Monthly Archives: September 2015

Diabetes drug ‘suffocates’ pancan cancer stem cells

A new study shows that pancreatic cancer stem cells (PancSCs) are virtually addicted to oxygen-based metabolism, and could be “suffocated” with a drug already used to treat diabetes.

Cancer cells commonly rely on glycolysis, the type of metabolism that does not use oxygen to generate their energy however, researchers from Queen Mary University of London’s Barts Cancer Institute and the Spanish National Cancer Research Centre (CNIO) in Madrid have now found that not all cancer cells are alike when it comes to metabolism.

PancSCs can make use of a more efficient form of metabolism, called oxidative phosphorylation or OXPHOS, which does use oxygen. OXPHOS uses a part of the cell called mitochondria and it is this which can be targeted with anti-diabetic drug, metformin.

Some PancSCs are however able to escape this treatment by being much more flexible in their metabolism, leading to a recurrence of the cancer, but the investigators also found a way to prevent such resistance and force all PancSCs to keep using OXPHOS.

The researchers think that the new discovery could be used to develop treatments that stop the stem cells using oxygen and prevent cancer returning after conventional treatment. A clinical trial is planned for later next year.

Dr Patricia Sancho, first author of the research paper, said:

“We might be able to exploit this reliance on oxygen by targeting the stem cells with drugs that are already available, killing the cancer by cutting off its energy supply.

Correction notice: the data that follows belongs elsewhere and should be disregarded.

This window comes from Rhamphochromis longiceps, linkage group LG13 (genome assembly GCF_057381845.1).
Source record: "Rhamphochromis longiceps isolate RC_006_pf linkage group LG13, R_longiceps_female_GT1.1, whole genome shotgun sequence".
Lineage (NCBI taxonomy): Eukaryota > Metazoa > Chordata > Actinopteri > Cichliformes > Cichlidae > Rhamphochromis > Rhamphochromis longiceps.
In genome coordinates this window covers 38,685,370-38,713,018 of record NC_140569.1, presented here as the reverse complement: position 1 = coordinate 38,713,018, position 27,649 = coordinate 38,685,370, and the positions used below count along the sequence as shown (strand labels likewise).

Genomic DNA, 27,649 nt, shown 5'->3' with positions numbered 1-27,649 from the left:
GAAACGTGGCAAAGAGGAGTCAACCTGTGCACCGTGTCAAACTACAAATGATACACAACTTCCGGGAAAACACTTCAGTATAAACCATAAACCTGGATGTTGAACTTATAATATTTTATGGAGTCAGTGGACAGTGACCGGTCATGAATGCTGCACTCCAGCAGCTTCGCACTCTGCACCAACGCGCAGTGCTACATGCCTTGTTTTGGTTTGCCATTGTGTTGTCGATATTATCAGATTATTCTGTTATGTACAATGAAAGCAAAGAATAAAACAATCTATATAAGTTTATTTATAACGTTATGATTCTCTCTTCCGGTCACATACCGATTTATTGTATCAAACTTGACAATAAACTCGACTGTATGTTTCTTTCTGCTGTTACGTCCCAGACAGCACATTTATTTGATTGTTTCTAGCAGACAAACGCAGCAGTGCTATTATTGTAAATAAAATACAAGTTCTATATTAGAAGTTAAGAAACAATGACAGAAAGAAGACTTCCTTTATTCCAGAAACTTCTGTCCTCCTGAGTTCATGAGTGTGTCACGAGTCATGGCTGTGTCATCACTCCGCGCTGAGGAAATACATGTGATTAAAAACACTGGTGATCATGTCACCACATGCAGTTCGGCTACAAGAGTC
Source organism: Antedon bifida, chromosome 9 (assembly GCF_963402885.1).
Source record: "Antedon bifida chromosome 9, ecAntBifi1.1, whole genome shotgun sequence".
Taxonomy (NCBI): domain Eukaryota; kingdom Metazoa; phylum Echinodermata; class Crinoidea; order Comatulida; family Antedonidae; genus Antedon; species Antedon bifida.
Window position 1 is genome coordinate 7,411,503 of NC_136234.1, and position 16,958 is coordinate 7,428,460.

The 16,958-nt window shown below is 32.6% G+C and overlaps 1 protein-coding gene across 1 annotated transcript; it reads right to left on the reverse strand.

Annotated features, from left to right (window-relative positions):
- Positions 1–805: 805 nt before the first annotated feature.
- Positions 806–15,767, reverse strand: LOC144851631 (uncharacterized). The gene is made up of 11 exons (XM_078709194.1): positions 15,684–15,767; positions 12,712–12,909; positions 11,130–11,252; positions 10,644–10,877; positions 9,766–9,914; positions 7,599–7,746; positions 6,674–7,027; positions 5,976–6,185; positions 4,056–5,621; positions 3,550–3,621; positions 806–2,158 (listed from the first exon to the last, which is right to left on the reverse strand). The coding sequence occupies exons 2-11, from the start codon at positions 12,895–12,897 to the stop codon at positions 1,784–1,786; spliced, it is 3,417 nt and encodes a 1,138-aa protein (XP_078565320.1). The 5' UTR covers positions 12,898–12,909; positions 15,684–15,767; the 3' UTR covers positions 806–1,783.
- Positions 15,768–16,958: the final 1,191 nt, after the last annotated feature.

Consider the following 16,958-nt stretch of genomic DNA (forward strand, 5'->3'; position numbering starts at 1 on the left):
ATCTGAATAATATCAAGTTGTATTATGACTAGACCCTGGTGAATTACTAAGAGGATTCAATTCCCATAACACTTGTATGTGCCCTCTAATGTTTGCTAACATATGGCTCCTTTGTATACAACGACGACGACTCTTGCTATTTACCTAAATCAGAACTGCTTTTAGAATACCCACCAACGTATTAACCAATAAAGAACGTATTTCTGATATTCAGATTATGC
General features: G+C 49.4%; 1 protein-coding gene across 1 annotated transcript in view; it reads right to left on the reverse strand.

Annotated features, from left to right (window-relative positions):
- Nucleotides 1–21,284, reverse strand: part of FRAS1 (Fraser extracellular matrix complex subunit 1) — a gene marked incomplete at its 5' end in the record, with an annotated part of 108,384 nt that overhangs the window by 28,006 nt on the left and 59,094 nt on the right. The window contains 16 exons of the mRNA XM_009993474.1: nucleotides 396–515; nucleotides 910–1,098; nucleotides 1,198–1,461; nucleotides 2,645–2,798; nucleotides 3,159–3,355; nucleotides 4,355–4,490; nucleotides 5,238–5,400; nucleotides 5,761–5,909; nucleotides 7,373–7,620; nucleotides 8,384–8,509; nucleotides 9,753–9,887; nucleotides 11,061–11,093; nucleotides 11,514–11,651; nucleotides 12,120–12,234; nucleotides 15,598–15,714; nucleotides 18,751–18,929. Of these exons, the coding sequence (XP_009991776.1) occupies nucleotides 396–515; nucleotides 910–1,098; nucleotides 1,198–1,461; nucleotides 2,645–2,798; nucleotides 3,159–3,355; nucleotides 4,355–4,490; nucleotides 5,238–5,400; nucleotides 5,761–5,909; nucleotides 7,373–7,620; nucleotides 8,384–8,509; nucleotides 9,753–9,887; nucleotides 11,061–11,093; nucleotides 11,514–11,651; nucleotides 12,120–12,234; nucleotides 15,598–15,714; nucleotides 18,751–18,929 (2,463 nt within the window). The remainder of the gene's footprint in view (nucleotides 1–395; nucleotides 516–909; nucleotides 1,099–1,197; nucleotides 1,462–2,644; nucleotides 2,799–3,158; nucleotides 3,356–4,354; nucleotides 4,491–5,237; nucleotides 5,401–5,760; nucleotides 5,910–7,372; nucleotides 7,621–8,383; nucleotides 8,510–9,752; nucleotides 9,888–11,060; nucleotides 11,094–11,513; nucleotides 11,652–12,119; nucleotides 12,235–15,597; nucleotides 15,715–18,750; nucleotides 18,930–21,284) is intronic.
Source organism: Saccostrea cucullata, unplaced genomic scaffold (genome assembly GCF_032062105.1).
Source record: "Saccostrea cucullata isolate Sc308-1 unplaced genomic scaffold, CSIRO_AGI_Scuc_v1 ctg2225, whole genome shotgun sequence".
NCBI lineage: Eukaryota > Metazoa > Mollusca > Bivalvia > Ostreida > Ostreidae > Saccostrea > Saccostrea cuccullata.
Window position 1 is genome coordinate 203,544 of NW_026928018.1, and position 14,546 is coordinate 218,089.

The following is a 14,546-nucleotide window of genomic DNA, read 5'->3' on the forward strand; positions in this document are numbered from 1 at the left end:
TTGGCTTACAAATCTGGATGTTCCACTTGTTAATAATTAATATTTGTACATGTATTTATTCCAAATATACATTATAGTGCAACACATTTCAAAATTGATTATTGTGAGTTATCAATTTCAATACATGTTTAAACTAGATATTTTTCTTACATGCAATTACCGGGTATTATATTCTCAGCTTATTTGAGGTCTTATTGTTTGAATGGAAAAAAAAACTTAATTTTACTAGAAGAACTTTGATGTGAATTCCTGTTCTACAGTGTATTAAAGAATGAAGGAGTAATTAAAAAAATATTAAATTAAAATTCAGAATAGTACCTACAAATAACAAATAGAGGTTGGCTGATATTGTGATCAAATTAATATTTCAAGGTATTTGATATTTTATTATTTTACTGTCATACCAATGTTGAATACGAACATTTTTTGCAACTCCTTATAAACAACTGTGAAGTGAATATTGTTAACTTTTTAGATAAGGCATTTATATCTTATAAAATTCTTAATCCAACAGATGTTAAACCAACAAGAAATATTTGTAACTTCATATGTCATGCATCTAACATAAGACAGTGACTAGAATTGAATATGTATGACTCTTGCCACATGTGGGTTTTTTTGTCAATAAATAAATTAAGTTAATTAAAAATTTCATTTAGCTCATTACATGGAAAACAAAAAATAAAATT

“In the long term, this could mean that pancreatic cancer patients have more treatment options available to them, including a reduced risk of recurrence following surgery and other treatments.”

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*credit verbatim via http://www.news-medical.net*

 

Effects of Turmeric Curcumin on PanCan Patients

turmeric

A 2010 article published in Oncology Reports states pancreatic cancer is among the most aggressive forms of human cancer, characterized by a very high mortality rate. It represents the fourth leading cause of cancer death in United States, killing 32,000 people annually. With a 5-year survival rate of only 3 percent and a median survival rate of less than six months, pancreatic cancer carries one of the poorest prognoses. The diagnosis of pancreatic cancer is one of the worst things a doctor ever has to tell a patient. The only FDA-approved therapies for it, Gemcitabine and Erlotinib, produce objective responses in less than 10 percent of patients, while causing severe side-effects in the majority. There is a desperate need for new options.

Clinical research to test new treatments is split into phases. Phase I trials are just to make sure the treatment is safe, to see how much you can give before it becomes toxic. Curcumin, the natural yellow pigment in the spice turmeric has passed a number of those. In fact, there was so little toxicity, the dosing was limited only by the number of pills patients were willing to swallow.

Phase II trials are conducted to see if the drug actually has an effect. Curcumin did, in 2 of the 21 patients that were evaluated. One patient had a 73 percent tumor reduction, but the effect was short-lived. One lesion remained small, but a curcumin-resistant tumor clone emerged. The other patient, who had a stable disease for over 18 months, showed slow improvement over a year. In fact, the only time that patient’s cancer markers bumped up was during a brief three-week stint where the curcumin was stopped.

So curcumin does seem to help some patients with pancreatic cancer, and most importantly, there appears to be little downside. No curcumin-related toxic effects were observed in up to doses of eight grams per day. What happens after eight grams? We don’t know because no one was willing to take that many pills. The patients were willing to go on one of the nastiest chemotherapy regimens on the planet, but didn’t want to be inconvenienced with swallowing a lot of capsules.

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*credit verbatim via http://www.riseearth.com and Michael Greger, M.D.*

*image credit http://www.riseearth.com*